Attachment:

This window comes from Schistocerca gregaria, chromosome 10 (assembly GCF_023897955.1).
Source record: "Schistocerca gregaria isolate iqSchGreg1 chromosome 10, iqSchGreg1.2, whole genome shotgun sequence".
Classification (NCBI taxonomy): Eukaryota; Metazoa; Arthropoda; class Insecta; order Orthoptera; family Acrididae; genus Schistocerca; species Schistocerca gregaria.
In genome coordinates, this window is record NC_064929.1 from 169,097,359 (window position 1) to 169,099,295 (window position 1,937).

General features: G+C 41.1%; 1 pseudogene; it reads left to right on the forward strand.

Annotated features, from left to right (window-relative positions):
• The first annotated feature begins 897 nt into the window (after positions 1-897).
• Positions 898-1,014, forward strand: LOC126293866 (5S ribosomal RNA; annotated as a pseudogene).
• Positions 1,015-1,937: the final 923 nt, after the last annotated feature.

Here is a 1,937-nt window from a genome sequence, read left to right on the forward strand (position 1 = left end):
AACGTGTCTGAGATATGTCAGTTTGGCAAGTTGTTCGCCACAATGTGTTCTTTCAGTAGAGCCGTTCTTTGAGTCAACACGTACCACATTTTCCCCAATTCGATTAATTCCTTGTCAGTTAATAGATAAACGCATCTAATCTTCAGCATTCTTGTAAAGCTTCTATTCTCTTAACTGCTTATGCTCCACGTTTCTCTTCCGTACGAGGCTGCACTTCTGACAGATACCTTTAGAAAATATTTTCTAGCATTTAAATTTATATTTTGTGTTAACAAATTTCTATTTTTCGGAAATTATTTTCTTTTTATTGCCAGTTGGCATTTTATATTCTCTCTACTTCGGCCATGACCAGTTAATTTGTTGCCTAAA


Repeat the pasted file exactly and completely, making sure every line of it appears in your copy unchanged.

This window comes from Schistocerca gregaria, chromosome 10 (assembly GCF_023897955.1).
Source record: "Schistocerca gregaria isolate iqSchGreg1 chromosome 10, iqSchGreg1.2, whole genome shotgun sequence".
Classification (NCBI taxonomy): Eukaryota; Metazoa; Arthropoda; class Insecta; order Orthoptera; family Acrididae; genus Schistocerca; species Schistocerca gregaria.
In genome coordinates, this window is record NC_064929.1 from 169,097,359 (window position 1) to 169,099,295 (window position 1,937).

General features: G+C 41.1%; 1 pseudogene; it reads left to right on the forward strand.

Annotated features, from left to right (window-relative positions):
• The first annotated feature begins 897 nt into the window (after positions 1-897).
• Positions 898-1,014, forward strand: LOC126293866 (5S ribosomal RNA; annotated as a pseudogene).
• Positions 1,015-1,937: the final 923 nt, after the last annotated feature.

Here is a 1,937-nt window from a genome sequence, read left to right on the forward strand (position 1 = left end):
AACGTGTCTGAGATATGTCAGTTTGGCAAGTTGTTCGCCACAATGTGTTCTTTCAGTAGAGCCGTTCTTTGAGTCAACACGTACCACATTTTCCCCAATTCGATTAATTCCTTGTCAGTTAATAGATAAACGCATCTAATCTTCAGCATTCTTGTAAAGCTTCTATTCTCTTAACTGCTTATGCTCCACGTTTCTCTTCCGTACGAGGCTGCACTTCTGACAGATACCTTTAGAAAATATTTTCTAGCATTTAAATTTATATTTTGTGTTAACAAATTTCTATTTTTCGGAAATTATTTTCTTTTTATTGCCAGTTGGCATTTTATATTCTCTCTACTTCGGCCATGACCAGTTAATTTGTTGCCTAAA